Megan's Head

A place where Megan gets off her head.

In my city of ghosts

I love going to Jozi. I love that wet air feeling when landing after a summer thunderstorm. I love the huge, green trees that spread their dense branches over roads in the suburbs. I love the city skyline, and the feelings and flavours of the different areas. I love that Jozi is constantly and surprisingly evolving. Braamfontein, after years of being dodgy and weird, has returned to the vibrancy of how it was in my school days, when I would go to drama lessons at The Nunnery on the edge of Wits. I love being there and feeling the excitement of the shift. I love the soft rolling sounds of SeSotho that I never hear at home. I love my family and friends who all live in Jozi, and I love seeing them. I love working in Jozi, and meeting with the people who work there. I love that Jozi is black, in your face and getting on with it.

But because I relocated to Cape Town (this last time 19 years ago) Jozi is still my city of ghosts. Something happens to me there, something visceral and emotional and almost beyond my ability to articulate. It is the mix up of childhood and school, of family and loss, of bravado and insecurity, and of being on the fringe and not belonging completely. There is the tug of ‘what if I’d stayed?’. There is the nostalgia threaded sense of ‘where would I live now?’ and the slightly panicked ‘who would I be here?’ There is the excitement of knowing the old and learning the new.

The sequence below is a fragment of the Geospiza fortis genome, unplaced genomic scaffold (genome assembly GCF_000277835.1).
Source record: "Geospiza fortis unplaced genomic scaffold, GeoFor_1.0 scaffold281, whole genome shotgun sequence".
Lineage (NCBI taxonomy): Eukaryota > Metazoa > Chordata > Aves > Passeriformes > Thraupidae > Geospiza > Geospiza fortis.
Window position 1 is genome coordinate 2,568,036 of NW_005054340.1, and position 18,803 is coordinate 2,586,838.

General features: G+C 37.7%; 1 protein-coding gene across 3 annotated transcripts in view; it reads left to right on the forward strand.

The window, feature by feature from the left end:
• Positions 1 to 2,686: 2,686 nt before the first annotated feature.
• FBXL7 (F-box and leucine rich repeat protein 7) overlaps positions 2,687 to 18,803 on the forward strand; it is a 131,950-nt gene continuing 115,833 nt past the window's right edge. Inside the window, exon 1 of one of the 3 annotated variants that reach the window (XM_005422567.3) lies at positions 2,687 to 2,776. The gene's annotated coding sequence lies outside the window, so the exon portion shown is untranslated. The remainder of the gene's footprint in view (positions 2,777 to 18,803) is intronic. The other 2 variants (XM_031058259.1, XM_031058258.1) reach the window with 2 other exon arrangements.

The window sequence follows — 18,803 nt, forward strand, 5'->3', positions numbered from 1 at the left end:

I drive confidently in Jozi (with Garmap on my Crackberry) but I am nervous of Jozi drivers, where in Cape Town I would just be confident.

I see shadows in Jozi. Shadows of ended relationships. Of a dead parent. Of chances missed and unrealised dreams. Of places where I lived that no longer look anything like they did. I see a city that has moved beyond my ability to contextualise it, and yet it is so achingly familiar. That smell. Steaming tar after a storm. Different petrol smell. My sweat smells different. Those sounds. Thunder and hard drops on the windscreen. Loud crickets in drains. Loeries and Hadedas and black faced small grey birds shouting in the very early dawn. A traffic that is a constant low thrum. The suburban tick of electric fences.

Jozi might almost have forgotten me. My Jozi is a tightrope; of real present, past complicated and future unimagined.

When I drove on the highway to the airport this morning it was still dark. Jozi wakes up differently to Cape Town. It pulses awake while Cape Town staggers towards a later rising sun.

The faces at the airport are different. The hairstyles and the shoes. Then I feel a familiar tug. She is more hippy. He has plakkies and a hole in his T shirt. I hear the clicks of isi Xhosa. Some other people on this flight are going home, like me.

Landing at home I grow straight back into my actual self. I am totally me here. I am who I am. There is no potential me, no limbo me, no almost me. And I am entirely present and comfortable. But Jozi and all it stands for prickles my soul, and will always be part of me.

Thanks for the good times.


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  1. Peter Terry

    Lovely stuff. I know exactly what you mean. I have such emotional relationships with places, especially houses. My place of ghosts is Grahamstown, although it has changed so much in the 40 years since I left, that the ghosts too are fading away, a sadness of its own.

  2. Jaqueline Dommisse